The sequel to the outstanding “Frostbite,” “Overwinter” continues and expands on the tale of the human woman, Cheyenne Clark, who had trekked into the Canadian Arctic Wilderness tracking the werewolf who had killed her father, and nearly herself, the summer Chey was twelve. I don’t wish to spoil the plot and characters of “Frostbite” for those who haven’t read it, so I will say that “Overbite” can be read first, or by itself, but the reader would enjoy much more reading the two books consecutively in order.
“Overwinter” brings in a new cast of secondary characters, including a centuries-old French female werewolf, born to nobility, who acts only on the moment, in the moment; and a blue-skinned Russian hunter who is determined to track her-at any and all costs.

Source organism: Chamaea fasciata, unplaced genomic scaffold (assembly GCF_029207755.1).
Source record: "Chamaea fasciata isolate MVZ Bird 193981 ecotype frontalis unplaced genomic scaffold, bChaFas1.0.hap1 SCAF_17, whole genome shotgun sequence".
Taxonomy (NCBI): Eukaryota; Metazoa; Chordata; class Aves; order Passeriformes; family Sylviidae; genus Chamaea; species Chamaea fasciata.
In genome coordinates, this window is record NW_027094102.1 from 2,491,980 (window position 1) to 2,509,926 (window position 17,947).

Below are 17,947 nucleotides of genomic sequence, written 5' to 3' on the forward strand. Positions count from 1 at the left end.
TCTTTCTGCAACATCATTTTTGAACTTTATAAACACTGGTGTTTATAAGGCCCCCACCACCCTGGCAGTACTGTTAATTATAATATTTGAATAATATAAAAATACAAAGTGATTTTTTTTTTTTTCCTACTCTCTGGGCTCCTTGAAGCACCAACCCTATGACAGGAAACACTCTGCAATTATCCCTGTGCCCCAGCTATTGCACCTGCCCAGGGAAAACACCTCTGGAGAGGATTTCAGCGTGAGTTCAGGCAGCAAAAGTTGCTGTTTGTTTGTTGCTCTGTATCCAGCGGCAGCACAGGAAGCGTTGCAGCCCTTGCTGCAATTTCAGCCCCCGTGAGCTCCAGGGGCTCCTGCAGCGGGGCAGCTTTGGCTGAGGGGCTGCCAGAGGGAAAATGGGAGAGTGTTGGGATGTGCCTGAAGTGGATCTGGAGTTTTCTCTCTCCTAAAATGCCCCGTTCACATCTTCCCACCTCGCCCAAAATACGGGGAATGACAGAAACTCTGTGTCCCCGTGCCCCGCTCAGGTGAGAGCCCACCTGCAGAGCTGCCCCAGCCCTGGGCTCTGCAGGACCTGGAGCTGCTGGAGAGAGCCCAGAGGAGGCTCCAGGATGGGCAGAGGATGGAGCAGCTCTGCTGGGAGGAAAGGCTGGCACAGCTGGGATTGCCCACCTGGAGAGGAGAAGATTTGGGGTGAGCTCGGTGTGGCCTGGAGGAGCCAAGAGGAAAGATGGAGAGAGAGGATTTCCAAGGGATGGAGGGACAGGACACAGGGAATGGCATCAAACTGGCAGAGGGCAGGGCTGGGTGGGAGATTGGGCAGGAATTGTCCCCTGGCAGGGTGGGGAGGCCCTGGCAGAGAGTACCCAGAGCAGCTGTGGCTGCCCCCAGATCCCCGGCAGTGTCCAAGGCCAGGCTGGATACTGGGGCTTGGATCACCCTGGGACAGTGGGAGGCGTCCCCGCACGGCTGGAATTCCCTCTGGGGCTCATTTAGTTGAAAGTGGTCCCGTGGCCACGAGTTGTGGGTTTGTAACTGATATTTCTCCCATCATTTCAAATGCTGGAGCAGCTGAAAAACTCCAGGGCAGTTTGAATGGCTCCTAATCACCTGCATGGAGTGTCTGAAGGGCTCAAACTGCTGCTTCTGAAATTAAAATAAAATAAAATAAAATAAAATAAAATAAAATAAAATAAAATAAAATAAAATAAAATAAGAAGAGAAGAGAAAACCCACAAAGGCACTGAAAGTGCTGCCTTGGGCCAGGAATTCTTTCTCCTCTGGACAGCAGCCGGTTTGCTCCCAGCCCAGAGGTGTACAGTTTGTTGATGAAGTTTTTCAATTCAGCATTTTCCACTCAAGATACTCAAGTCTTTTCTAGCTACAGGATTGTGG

The fine writing and characterization found in “Frostbite” continue in “Overwinter,” as do the author’s ability to turn the characters inside out and expose their deepest motivations, in the wolf nature as well as in the human nature. David Wellington is a demon plotter, and has an imagination I could never hope to achieve. As with “Frostbite,” my recommendation is race, don’t dawdle, to read this book.
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